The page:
Obama Needs to Rap Rangel -- Hard
Rangel is a Washington fixture, a charming and beloved one in many Democratic circles, and a respected leader of the Congressional Black Caucus who has served his Harlem district for nearly four decades.
He's also making himself the near stereotype of the entitled politician. The Washington Post reported today that Rangel has solicited contributions for an academic center that will bear his name and house his papers. He used congressional stationery to ask for money from individuals and companies that have business before his committee. And just hours after that story hit the streets, Rangel's office announced that he will move his campaign office out of a subsidized apartment that abuts three other rent-stabilized luxury apartments that he and his family live in. In an arrangement first disclosed by the New York Times, all of the apartments rent for well under half the likely market rate and are controlled by a developer.
Maintaining an office there is a clear violation of state and city rules requiring that rent-stabilized apartments be used only as a primary residence, so giving it up was a no brainer. Otherwise, Rangel says he sees nothing wrong with taking advantage of rental rules and subsidies used by thousands, if not millions, of New Yorkers. He defends the fund-raising for his center by saying he would support the project whether his name was on it or not. Besides, he doesn't discuss congressional business when raising money. Rangel says his integrity has never been questioned during his career, and he's right about that.
I actually believe that Rangel sees nothing wrong with these arrangements. And that's the problem. Those long in power become blind to perks and privileges accorded to them but available to no ordinary citizen. So when such goodies come from or are sought from those who could benefit from a lawmaker's influence, politicians all too often just don't see the problem.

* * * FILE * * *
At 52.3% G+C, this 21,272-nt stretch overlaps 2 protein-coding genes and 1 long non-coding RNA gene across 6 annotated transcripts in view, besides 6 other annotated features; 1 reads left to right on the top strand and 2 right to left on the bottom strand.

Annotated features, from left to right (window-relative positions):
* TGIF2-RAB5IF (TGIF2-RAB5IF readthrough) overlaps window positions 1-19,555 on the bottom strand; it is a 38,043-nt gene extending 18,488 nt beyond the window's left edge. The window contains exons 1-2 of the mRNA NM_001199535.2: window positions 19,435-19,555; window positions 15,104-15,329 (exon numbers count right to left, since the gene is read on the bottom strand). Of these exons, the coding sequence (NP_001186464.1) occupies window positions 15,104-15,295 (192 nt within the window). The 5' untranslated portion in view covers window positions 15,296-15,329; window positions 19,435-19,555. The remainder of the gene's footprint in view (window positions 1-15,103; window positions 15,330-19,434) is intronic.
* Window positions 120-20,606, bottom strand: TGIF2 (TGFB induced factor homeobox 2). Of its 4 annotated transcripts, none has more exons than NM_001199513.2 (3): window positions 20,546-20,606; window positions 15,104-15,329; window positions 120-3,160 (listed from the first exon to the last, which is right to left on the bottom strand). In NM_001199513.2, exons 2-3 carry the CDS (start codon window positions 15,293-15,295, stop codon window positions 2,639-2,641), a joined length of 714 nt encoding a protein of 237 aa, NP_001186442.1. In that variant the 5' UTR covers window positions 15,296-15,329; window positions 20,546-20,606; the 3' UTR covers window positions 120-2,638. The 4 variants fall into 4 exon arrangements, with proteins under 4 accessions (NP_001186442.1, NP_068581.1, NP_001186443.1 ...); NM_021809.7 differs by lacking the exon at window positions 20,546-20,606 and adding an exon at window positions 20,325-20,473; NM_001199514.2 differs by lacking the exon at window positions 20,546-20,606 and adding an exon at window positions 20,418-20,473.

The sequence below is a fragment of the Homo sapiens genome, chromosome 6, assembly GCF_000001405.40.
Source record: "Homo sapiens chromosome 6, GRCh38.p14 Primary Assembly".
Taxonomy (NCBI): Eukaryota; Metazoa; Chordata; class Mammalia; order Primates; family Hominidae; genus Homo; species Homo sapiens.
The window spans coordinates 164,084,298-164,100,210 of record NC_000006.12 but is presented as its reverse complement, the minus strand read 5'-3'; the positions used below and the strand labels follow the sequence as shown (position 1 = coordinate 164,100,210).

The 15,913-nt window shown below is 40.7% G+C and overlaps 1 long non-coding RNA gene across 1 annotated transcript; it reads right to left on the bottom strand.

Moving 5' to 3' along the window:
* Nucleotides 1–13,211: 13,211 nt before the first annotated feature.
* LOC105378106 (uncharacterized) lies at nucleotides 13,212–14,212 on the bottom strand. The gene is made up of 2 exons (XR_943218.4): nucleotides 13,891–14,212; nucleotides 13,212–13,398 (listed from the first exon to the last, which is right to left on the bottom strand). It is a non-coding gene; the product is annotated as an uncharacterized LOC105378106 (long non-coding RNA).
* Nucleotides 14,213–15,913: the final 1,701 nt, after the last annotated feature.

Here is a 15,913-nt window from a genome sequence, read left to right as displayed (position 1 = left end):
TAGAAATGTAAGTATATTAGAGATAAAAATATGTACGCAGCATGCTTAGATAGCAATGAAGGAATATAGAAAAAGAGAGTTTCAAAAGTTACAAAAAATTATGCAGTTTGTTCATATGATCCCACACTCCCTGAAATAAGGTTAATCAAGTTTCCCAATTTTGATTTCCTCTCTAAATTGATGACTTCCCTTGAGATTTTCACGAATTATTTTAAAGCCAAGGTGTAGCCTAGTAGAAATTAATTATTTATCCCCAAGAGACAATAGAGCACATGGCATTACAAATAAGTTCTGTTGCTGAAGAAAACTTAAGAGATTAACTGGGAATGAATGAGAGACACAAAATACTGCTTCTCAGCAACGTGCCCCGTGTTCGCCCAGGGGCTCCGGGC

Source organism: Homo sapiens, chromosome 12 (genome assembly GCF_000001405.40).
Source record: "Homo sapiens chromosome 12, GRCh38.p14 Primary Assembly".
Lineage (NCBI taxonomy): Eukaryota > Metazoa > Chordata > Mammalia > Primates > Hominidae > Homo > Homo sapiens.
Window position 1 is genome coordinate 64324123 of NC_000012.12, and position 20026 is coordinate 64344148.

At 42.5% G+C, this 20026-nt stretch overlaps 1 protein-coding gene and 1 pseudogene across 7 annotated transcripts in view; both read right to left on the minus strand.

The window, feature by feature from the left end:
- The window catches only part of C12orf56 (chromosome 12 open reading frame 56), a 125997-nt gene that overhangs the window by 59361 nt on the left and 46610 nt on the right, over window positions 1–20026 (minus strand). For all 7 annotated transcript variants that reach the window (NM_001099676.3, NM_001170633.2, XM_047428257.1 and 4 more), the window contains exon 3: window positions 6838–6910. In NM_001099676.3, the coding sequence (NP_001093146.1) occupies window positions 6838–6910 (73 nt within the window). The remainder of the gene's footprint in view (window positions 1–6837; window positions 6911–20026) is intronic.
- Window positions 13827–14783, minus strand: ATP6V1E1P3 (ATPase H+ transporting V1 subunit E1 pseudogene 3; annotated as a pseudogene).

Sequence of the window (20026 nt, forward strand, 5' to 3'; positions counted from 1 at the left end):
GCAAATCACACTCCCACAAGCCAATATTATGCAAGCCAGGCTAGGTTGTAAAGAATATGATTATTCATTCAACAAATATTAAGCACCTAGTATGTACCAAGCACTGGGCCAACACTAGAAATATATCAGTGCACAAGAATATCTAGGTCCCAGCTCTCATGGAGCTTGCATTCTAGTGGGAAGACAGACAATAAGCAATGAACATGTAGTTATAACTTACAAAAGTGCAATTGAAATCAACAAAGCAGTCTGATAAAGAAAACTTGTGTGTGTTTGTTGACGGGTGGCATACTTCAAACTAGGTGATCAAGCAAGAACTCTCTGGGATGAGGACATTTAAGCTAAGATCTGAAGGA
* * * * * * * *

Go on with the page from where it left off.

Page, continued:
But Americans do. That's a chief reason that so many have grown so exasperated by and cynical about politics and government, which they see as a big fancy club that they will never get to join.
Obama originally caught fire, in part, by deriding a government that had grown so alienated from the governed. And so did his GOP opponent, John McCain. Which is why it's important that Obama jump on the Rangel nonsense well before McCain does. While Rangel supported Hillary Clinton in the primaries, he supports Obama now. Moreover, he would be in charge of one of the most important and powerful committees in Congress -- the one that originates bills raising or lowering taxes -- that Obama would have to work with if he gets elected president.
Precisely because Rangel is a colleague, friend, supporter and influential congressional elder, Obama needs to hold him and these incidents up as an example to the country as the type of behavior that, within the letter of the law or not, simply cannot and will not be tolerated by a Democratic Party that repeatedly promises to take the government back from special interests.
And Rangel should respond by doing the right thing -- by giving up those apartments, giving back contributions for the Charles B. Rangel Center for Public Service and apologizing to the public and his constituents for being so blind to the appearance of conflict of interest. If Rangel hesitates, House Speaker Nancy Pelosi and other Democratic House leaders should make clear that obstinacy would put his chairmanship at risk. That would be real change.